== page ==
The overarching goal of Greenest City 2020 Action Plan is to bring the community-based GHG emissions down to 5% below 1990 levels, even as its population has grown by over 27%. To achieve this, the plan contains a number of goals and initiatives for 2020. Below are some examples:
Neighbourhood Energy Systems
- Double the number of green jobs and companies and establish a free enterprise zone,
- Reduce dependence on fossil fuels with the long term goal of carbon neutrality by, for example, building new neighbourhood-scale renewable energy systems and converting large-scale steam systems to renewable energy,
- Reduce energy use and greenhouse gas emissions in existing buildings by 20%, and require all buildings constructed from 2020 onward to be carbon neutral in their operations (the city already requires LEED gold for all building rezonings),
- Make walking, cycling and public transit the preferred transportation options for over 50% of trips,
- Reduce waste to landfill or incineration by 50% from 2008 levels with the long term goal of zero waste,
- Ensure that all Vancouver residents live within a five-minute walk of a green space by 2020 (currently 92%), and plant 150,000 new trees,
- Reduce Vancouver’s ecological footprint by 33% over 2006 levels by engaging residents in neighbourhood projects (150 such projects are already launched),
- Meet the strongest drinking water and air quality standards and guidelines, and reduce per capita water consumption by 33% from 2006 levels (bottled water consumption in the community had already been reduced by 52%),
- Increase city-wide and neighbourhood food assets by a minimum of 50%.
One of the most interesting projects is the plan to build neighbourhood-scale renewable energy systems. A pilot is already finished - the award-winning Southeast False Creek Neighbourhood Energy Utility. It is a local district heating system which has reduced greenhouse gas emissions by 55% over conventional technologies by connecting the buildings to a shared renewable heat source, such as waste heat from the sewers. In 2012 the city adopted the Neighbourhood Energy Strategy to further expand this initiative with eight new Neighbourhood Energy Systems.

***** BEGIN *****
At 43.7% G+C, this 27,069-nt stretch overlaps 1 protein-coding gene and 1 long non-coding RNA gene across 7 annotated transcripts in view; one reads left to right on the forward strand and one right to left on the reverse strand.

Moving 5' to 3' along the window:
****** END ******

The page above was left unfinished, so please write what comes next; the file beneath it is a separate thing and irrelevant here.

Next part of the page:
Earth Hour City Challenge, http://www.earthhour.org/citychallenge
Earth Hour City Challenge, People’s Choice, Vancouver http://www.ehcitychallenge.org/peopleschoice/city/vancouver
Councillor Andrea Reimer, City of Vancouver, ”Vancouver Canadian Earth Hour Capital 2013”, 2013, http://awsassets.panda.org/downloads/vancouver_ehcc_2013.pdf
City of Vancouver, Greenest City 2020: A Bright Green Future http://vancouver.ca/green-vancouver/a-bright-green-future.aspx
City of Vancouver, ”Greenest City 2020 Action Plan”, 2012, http://vancouver.ca/files/cov/Greenest-city-action-plan.pdf
City of Vancouver, ”Greenest City 2020 Action Plan – 2012-2013 update”, http://vancouver.ca/files/cov/greenest-city-2020-action-plan-2012-2013-implementation-update.pdf
City of Vancouver, ”Vancouver Neighbourhood Energy Strategy and Energy Centre Guidelines”, 2012, http://former.vancouver.ca/ctyclerk/cclerk/20121003/documents/ptec1.pdf
carbonn Cities Climate Registry, ”City Climate Report: City of Vancouver”, http://citiesclimateregistry.org/fileadmin/user_upload/cCCR/cCCR_November2012_Update/ehcc_finalists/City_of_Vancouver_Climate_Report.pdf
Text by: Martin Jacobson